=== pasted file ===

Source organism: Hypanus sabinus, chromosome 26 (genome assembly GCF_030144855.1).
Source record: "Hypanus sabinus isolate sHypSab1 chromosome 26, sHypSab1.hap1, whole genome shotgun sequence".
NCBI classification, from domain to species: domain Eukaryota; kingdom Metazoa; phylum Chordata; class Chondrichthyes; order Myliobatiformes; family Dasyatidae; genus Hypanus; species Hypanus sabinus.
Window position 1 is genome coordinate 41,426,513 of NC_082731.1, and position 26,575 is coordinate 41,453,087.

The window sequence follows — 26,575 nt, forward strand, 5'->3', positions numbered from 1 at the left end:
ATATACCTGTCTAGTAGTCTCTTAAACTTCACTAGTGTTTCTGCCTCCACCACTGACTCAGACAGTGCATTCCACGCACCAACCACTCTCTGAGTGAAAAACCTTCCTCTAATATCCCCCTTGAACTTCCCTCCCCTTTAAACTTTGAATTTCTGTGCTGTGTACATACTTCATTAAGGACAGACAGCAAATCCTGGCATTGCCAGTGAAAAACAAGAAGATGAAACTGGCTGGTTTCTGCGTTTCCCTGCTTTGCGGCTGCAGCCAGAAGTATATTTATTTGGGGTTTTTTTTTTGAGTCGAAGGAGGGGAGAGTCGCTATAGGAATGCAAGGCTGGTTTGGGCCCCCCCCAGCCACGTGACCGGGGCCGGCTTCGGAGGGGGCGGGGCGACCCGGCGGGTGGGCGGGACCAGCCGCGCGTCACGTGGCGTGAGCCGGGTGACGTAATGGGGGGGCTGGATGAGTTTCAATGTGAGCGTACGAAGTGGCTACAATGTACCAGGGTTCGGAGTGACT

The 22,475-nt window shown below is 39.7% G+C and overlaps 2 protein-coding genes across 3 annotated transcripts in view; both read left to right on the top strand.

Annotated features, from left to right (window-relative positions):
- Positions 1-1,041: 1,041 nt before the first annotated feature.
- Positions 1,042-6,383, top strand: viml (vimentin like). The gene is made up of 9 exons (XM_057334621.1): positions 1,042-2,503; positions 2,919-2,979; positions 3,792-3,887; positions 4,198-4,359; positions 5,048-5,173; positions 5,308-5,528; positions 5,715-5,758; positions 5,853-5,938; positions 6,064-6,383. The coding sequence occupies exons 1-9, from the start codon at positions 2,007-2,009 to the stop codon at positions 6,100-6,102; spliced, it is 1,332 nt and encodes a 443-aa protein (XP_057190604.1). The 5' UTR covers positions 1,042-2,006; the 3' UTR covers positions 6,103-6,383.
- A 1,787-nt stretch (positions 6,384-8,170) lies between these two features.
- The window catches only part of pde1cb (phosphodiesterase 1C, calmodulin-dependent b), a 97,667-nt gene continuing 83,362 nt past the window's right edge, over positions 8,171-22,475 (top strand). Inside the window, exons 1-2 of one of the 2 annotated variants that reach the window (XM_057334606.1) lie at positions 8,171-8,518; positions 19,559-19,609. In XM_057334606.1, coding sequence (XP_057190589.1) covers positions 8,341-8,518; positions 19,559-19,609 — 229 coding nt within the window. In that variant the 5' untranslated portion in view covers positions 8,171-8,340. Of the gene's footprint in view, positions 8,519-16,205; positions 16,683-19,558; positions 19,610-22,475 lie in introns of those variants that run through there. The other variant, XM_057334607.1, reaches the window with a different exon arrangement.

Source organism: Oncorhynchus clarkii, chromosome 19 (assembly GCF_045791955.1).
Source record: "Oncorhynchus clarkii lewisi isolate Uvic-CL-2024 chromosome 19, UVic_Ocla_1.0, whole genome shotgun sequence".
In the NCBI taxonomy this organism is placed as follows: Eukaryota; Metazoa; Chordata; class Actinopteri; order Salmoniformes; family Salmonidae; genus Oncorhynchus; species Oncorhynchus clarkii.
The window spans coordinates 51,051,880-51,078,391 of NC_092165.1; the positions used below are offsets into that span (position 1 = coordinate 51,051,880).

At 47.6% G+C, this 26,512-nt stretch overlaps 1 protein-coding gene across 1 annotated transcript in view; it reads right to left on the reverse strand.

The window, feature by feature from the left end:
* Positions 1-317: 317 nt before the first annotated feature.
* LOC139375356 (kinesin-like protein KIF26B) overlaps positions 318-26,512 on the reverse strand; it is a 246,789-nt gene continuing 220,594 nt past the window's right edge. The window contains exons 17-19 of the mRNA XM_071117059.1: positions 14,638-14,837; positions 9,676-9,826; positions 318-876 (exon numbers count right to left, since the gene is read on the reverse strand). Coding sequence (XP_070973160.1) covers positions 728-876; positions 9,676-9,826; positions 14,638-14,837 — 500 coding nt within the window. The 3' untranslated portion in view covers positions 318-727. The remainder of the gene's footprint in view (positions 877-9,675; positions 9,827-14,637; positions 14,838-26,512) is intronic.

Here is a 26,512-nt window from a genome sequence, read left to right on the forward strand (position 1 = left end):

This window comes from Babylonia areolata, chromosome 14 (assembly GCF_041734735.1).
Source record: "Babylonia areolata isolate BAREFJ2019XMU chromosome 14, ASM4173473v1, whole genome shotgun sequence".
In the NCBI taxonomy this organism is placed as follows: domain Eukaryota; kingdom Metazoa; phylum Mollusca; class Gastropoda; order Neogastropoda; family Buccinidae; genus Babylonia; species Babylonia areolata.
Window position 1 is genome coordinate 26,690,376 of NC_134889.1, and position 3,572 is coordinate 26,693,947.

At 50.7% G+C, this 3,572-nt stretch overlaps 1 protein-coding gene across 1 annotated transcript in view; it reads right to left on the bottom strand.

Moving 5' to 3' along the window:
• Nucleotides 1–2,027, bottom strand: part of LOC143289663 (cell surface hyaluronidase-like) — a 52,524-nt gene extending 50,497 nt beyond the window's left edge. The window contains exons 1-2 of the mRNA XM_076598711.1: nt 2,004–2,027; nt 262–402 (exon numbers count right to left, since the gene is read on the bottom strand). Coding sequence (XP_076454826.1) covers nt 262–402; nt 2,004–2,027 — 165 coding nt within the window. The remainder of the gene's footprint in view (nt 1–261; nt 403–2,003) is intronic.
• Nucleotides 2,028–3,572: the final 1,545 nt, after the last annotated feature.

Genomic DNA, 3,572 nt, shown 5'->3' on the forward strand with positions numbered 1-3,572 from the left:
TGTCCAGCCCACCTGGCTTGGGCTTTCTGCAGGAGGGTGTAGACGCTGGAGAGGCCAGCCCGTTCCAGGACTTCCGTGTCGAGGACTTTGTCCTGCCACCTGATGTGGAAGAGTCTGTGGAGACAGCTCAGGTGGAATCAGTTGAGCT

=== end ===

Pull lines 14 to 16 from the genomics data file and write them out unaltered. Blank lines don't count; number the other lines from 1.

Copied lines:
Source record: "Oncorhynchus clarkii lewisi isolate Uvic-CL-2024 chromosome 19, UVic_Ocla_1.0, whole genome shotgun sequence".
In the NCBI taxonomy this organism is placed as follows: Eukaryota; Metazoa; Chordata; class Actinopteri; order Salmoniformes; family Salmonidae; genus Oncorhynchus; species Oncorhynchus clarkii.
The window spans coordinates 51,051,880-51,078,391 of NC_092165.1; the positions used below are offsets into that span (position 1 = coordinate 51,051,880).